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Bedside terminal has 1.8-inch screen, five megapixel webcam

Nov 14, 2011 — by Jonathan Angel — from the LinuxDevices Archive

Arbor announced a bedside PC for hospital patients that includes an 18.5-inch touchscreen, a five megapixel webcam, and a VoIP handset. The M1857 has a 1.6GHz Atom N270 processor, a 160GB hard disk drive, plus smart card, RFID, and barcode scanning capabilities, according to the company.

The first time we encountered a "infotainment terminal" for hospital patients was in May 2009, when Advantech's PIT-1702 was released. As the company said at the time, such devices let patients browse the internet, watch TV, and perhaps make VoIP phone calls via an attached handset.

The concept appears to have caught on, and some of the very latest beside terminals — the Advantech PIT-1503W and Poindus VariCura — even include iPad-like capacitive touchscreens. Arbor's new M1857 (pictured) is not one of them, retaining resistive touch, though its screen measures an ample 18.5 inches diagonally, (with a resolution of 1366 x 768 pixels, a 250-nit brightness rating, and a 1000:1 contrast ratio).

The M1857 also includes a standard VoIP handset and a unusually high-resolution webcam (5.0 megapixels, with privacy cover), which should provide a patient's relatives with a good view of how (hopefully) well he or she is looking. Like most of the other hospital infotainment terminals we've covered, it's further equipped with an RFID reader, two smart card readers, and a 1D barcode scanner, according to Arbor.

Other communications capabilities on the M1857 are dual gigabit Ethernet connectors (one bottom-accessible, one rear-accessible), 802.11b/g/n wireless networking, and Bluetooth. A Mini PCI Express slot supports what Arbor refers to as an optional AV capture module, suggesting that this device doesn't include an internal TV tuner.

According to Arbor, the M1857 has two internal speakers as well as microphone input and speaker output jacks. Other hardware features cited by the company include eight function keys on the IP65-compliant front bezel, three USB 2.0 ports, and an RS232 port.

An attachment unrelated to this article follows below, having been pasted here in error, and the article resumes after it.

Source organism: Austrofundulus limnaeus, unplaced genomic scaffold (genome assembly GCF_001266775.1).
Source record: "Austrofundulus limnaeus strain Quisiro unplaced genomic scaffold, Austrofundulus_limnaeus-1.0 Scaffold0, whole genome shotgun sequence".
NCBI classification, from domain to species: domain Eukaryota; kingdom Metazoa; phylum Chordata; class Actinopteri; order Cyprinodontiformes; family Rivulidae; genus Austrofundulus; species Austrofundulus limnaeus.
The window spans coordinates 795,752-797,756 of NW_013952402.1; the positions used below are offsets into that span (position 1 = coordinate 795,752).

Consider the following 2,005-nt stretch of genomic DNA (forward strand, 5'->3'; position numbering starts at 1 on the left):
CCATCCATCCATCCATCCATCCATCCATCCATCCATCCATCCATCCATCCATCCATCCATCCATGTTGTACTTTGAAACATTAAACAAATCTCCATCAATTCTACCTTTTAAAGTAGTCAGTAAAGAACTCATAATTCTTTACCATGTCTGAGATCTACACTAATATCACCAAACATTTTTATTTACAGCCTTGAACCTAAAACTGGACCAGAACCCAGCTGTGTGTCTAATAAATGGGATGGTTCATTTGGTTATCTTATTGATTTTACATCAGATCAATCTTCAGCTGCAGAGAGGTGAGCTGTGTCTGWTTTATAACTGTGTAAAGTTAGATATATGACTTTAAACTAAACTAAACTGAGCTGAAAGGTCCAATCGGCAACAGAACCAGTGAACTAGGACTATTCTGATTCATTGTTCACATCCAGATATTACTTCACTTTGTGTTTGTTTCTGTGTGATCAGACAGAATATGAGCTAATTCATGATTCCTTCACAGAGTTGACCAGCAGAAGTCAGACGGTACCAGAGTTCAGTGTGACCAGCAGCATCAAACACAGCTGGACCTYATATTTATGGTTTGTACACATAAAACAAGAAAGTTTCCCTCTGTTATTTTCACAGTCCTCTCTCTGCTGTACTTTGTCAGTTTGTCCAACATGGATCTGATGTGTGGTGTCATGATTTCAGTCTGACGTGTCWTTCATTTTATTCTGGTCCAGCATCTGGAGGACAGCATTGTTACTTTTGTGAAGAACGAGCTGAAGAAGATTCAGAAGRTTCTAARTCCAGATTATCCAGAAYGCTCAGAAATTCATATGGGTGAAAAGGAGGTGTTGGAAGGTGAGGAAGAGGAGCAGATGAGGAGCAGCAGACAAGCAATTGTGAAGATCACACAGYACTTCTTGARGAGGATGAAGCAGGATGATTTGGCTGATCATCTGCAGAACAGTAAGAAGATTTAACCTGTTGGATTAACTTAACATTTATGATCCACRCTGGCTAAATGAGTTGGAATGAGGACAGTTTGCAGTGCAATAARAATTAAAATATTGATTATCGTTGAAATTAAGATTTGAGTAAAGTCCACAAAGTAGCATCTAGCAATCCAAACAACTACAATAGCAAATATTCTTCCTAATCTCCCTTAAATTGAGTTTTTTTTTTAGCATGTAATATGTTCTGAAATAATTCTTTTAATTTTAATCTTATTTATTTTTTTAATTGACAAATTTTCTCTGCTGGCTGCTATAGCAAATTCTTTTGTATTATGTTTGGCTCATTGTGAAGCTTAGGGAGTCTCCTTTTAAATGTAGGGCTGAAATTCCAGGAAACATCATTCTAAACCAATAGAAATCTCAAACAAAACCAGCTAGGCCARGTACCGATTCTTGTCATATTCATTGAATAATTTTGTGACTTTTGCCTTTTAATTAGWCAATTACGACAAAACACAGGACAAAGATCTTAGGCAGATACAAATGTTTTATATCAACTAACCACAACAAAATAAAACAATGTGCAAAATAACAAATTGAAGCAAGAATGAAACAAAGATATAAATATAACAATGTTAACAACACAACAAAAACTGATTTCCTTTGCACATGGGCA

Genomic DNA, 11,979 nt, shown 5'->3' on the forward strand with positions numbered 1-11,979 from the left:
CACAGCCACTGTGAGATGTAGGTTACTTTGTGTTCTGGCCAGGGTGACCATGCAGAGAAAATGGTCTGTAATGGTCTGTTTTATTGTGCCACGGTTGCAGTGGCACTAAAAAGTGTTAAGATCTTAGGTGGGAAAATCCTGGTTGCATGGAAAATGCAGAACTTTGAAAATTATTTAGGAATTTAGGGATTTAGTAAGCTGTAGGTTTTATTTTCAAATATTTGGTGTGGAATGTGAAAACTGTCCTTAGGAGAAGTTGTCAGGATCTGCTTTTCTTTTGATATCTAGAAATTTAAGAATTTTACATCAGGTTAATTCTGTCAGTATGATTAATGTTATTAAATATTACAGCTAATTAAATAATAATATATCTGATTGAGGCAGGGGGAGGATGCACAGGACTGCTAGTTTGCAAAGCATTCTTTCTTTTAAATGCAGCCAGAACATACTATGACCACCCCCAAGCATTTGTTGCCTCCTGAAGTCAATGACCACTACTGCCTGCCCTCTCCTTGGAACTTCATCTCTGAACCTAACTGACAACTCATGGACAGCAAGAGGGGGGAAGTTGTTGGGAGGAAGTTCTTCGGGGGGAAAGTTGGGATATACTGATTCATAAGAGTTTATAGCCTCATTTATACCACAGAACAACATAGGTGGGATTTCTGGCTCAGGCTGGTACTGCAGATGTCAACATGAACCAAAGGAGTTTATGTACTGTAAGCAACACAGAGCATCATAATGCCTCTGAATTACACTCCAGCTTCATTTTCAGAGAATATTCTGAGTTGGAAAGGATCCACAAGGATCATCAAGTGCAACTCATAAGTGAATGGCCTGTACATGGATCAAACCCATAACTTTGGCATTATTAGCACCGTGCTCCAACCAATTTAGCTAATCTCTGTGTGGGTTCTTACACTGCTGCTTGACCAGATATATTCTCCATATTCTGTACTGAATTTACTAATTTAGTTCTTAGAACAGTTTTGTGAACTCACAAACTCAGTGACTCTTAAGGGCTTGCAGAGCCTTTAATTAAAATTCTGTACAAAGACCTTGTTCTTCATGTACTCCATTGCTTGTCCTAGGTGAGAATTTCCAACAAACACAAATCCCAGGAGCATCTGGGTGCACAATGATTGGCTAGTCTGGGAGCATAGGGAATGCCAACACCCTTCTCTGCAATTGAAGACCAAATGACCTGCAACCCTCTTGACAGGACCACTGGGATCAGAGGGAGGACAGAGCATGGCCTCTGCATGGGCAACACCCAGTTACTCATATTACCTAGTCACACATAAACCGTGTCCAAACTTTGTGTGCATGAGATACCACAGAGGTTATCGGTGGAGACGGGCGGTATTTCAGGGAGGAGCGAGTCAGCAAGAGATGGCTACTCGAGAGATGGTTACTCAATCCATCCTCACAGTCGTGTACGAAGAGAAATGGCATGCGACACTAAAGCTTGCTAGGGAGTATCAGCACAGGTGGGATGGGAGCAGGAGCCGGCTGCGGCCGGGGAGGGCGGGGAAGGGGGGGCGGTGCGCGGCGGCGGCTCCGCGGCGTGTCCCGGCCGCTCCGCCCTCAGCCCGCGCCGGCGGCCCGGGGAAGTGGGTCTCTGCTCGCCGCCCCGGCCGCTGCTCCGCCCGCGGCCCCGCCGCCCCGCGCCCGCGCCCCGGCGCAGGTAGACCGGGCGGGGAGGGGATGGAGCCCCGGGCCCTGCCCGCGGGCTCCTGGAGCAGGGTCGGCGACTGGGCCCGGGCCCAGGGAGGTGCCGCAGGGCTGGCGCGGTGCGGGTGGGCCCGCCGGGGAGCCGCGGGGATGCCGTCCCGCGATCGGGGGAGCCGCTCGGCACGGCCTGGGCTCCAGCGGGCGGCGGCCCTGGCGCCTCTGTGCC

Arbor says the M1857 runs Windows, Fedora, or Ubuntu on an Intel Atom N270 processor, with 2GB of RAM and a 160GB hard disk drive. The included 945GSE northbridge isn't capable of HD video decoding, but an MPEG decoder card supporting H.264/AVC, MPEG-2, VC-1, WMV9, MPEG-4, DivX, Xvid, and AVS is also on board, the company's data sheet suggests. (The decoder may be one of Broadcom's BCM78001x devices, designed specifically to work with the N270, but Arbor didn't say.)

The M1857 weighs 12 pounds, uses 35 Watts, and operates in temperatures ranging from 32 to 104 deg. F. (Hopefully, though, the hospital room where it's installed won't be approaching either of those extremes!)

Specifications listed by Arbor for the M1857 include the following:

  • Processor — Intel Atom N270 clocked at 1.6GHz
  • Chipset — Intel 945GSE and ICH7M
  • Memory — 2GB of DDR2 RAM (pre-installed)
  • Storage — 160GB, 2.5-inch hard disk drive
  • Expansion — Mini PCI slot (intended for AV capture module)
  • Display — 18.5-inch resistive touchscreen with 1366 x 768 resolution, 250-nit brightness rating, 1000:1 contrast ratio
  • Keys — 8 x function keys, plus handset
  • Camera — 5 megapixel webcam
  • Networking:
    • LAN — 2 x 10/100 Ethernet
    • WLAN — 802.11b/g/n
    • PAN — Bluetooth
  • Other wireless capabilities:
    • RFID reader
    • barcode reader
    • 2 x smart card reader
  • Other I/O:
    • 3 x USB
    • 1 x serial
    • audio — microphone in and line out
  • Power requirements — 100 to 240 VAC; 35 Watts
  • Operating temperature — 32 to 104 deg. F (0 to 40 deg. C)
  • Dimensions — 22 x 13.3 x 2.6 inches
  • Weight — 12.1 pounds (5.5kg)

Further information

Pricing was not detailed, but the M1857 appears to be available now. More information can be found on Arbor's M1857 product page.

Jonathan Angel can be followed at www.twitter.com/gadgetsense.


This article was originally published on LinuxDevices.com and has been donated to the open source community by QuinStreet Inc. Please visit LinuxToday.com for up-to-date news and articles about Linux and open source.



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